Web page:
Between 1969 and 1972 twelve American astronauts walked on the Moon. These are the only people who have ever seen the Earth from the surface of the Moon. From that distance it is very small, but the view on the return journey was like the picture above.
They could see the swirls of cloud in the atmosphere (the thin layer of air covering the planet). They saw what a beautiful planet Earth is and it became more obvious that what happens to the atmosphere in one part of the world could have an effect on it in another part.
Air is a mixture of gases that supports plant and animal life and keeps the surface of the Earth warm enough for the things that live on it. But ever since humans started burning wood, we have been adding gases and small particles to the air we breathe. Where these gases and particles affect our health and the health of plants they are called air pollutants. This only became a problem when we started burning fossil fuels, which are mostly coal, oil and gas. Now the rapid increase in the world population has made some of these problems even greater.
Air pollution can irritate the eyes, throat and lungs. Different people can react very differently. Some may notice chest tightness or cough, while others may not notice any effects at all.
People with heart disease, such as angina (chest pain), or with lung disease, such as asthma or emphysema, may be very sensitive to air pollution. They may notice symptoms when the majority of people do not.
Air can be polluted by gases or particles. When we talk about air pollution we are usually thinking of it as being man-made, or ‘anthropogenic‘ air pollution, but the air contains naturally occurring pollutants such as volcanic dust, smoke from forest fires and desert sand. But as we have little control over these, the following pages will be referring to air pollution as being man-made.
Pollutants can be classed as either primary or secondary. Primary pollutants are substances that come directly from a source, for example carbon monoxide gas from a motor vehicle exhaust. Secondary pollutants do not get emitted from a source but form in the air when primary pollutants react with other gases and particles. A good example of a secondary pollutant is ground level ozone, as there are no man-made sources of ozone. It is formed by a chemical reaction between other pollutants in the atmosphere.
Sometimes it is possible to see air pollution, such as when smog is formed in the summer or during the winter when a weather event, called an inversion, keeps a lid on the air over a city and traps pollution.
Invisible or visible air pollution
Up to the middle of the 20th century, air pollution was so bad that it could be seen, smelt and tasted in some parts of the UK. Before effective clean air laws were passed and anti-pollution technology was available, chimneys from every house and every factory belched out smoke.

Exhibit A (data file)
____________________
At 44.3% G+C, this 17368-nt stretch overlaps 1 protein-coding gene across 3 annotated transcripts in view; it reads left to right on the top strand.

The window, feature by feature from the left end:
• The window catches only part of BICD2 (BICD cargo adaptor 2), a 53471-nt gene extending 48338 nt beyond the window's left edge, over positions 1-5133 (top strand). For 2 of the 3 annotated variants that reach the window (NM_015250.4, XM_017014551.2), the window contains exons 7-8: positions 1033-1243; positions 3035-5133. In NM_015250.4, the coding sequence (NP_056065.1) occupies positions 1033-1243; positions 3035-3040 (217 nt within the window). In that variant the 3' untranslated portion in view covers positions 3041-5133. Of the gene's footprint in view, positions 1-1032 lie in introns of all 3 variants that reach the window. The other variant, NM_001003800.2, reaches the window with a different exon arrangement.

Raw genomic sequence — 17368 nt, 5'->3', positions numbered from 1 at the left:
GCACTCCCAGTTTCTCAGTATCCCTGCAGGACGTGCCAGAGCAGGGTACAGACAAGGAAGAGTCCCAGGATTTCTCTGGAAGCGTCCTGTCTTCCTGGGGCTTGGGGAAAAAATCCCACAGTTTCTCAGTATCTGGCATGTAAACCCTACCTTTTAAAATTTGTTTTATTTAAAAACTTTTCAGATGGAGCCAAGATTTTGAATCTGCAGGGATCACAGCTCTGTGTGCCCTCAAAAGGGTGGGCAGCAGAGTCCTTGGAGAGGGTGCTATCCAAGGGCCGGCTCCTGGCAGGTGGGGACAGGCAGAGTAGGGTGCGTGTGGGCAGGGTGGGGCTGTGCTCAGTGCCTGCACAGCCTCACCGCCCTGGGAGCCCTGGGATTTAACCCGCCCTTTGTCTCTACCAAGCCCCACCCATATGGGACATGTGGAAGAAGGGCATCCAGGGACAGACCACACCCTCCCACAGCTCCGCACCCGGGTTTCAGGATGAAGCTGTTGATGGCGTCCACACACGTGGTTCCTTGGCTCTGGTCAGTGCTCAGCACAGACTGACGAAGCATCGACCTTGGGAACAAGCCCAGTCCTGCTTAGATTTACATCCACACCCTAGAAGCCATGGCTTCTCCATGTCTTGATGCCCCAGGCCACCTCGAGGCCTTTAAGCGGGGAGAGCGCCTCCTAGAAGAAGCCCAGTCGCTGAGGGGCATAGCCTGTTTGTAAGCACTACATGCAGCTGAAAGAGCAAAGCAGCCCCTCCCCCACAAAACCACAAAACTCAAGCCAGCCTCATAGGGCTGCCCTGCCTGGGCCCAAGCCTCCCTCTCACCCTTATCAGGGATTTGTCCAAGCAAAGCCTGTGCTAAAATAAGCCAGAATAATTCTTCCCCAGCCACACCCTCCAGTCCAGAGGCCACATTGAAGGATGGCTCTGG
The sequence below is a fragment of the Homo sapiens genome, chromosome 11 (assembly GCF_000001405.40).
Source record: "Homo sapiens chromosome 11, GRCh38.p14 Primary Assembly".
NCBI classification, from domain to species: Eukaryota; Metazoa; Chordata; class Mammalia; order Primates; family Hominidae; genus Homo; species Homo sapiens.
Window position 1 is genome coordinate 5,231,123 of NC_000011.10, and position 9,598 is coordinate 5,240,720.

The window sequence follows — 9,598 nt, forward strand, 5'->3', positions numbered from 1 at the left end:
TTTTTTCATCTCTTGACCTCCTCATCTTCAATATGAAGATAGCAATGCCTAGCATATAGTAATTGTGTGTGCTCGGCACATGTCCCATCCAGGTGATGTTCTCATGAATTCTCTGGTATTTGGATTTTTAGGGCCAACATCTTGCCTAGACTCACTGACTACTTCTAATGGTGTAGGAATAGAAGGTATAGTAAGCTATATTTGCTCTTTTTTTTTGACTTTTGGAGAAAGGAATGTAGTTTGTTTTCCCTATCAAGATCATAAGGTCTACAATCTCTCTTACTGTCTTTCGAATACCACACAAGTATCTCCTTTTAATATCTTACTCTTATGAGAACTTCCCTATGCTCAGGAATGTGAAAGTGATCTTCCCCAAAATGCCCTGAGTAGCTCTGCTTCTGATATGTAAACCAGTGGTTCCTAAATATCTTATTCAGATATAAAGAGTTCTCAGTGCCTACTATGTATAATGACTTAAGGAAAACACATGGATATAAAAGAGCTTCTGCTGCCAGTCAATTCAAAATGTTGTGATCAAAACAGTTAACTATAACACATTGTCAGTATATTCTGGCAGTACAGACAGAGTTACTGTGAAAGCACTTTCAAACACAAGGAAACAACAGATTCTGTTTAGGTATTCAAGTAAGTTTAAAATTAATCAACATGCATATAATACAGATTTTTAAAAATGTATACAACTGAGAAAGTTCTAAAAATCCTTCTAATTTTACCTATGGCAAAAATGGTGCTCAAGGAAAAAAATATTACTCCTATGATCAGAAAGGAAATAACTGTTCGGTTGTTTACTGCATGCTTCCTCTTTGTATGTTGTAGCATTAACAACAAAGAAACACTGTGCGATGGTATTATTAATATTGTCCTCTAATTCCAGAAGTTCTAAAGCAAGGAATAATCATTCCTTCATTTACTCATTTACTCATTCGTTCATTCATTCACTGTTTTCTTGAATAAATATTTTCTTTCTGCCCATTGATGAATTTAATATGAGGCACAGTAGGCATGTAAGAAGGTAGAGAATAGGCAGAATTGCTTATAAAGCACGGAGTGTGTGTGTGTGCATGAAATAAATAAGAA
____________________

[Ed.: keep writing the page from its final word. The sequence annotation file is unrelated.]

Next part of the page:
These days most of the air pollution we experience is invisible and odourless and is found at much lower concentrations.
Is it smoke?
A common mistake that people can make is to think that the “smoke” rising from power station cooling towers is air pollution. However this is simply water vapour being emitted as steam. The picture below shows a power station with its cooling towers producing large quantities of steam. This is not air pollution. If you look closely at the picture, there is a thin tall chimney. It is the emissions coming from this outlet that, although almost invisible, are causing air pollution.
If you imagine the air around the cooling towers as a big sponge, when it is dry it can soak up the water vapour coming from the towers. However, in damp or rainy conditions the air is like a wet sponge, which means the water vapour coming out of the cooling towers has no place to go and when it cools down it turns into the steam we see (it condenses). Cold weather also causes this effect in the same way as on cold winter days we can see our breath.
Sometimes the steam can appear to be different colours; this is because it just looks different in different light and weather conditions. This happens in the same way the sea appears to change colour; some days the sea looks grey, and on others it looks blue.
Smoke is caused when fuel is burnt inefficiently so that not all the fuel is combusted. Extremely small pieces of un-burnt material rise together in the hot gases and we see them as smoke, the more pieces there are the blacker the smoke. This smoke is composed of small particles that can be very bad for your health.
Air pollutants that are measured by the Government and local councils include:
Find out more about measuring air pollution here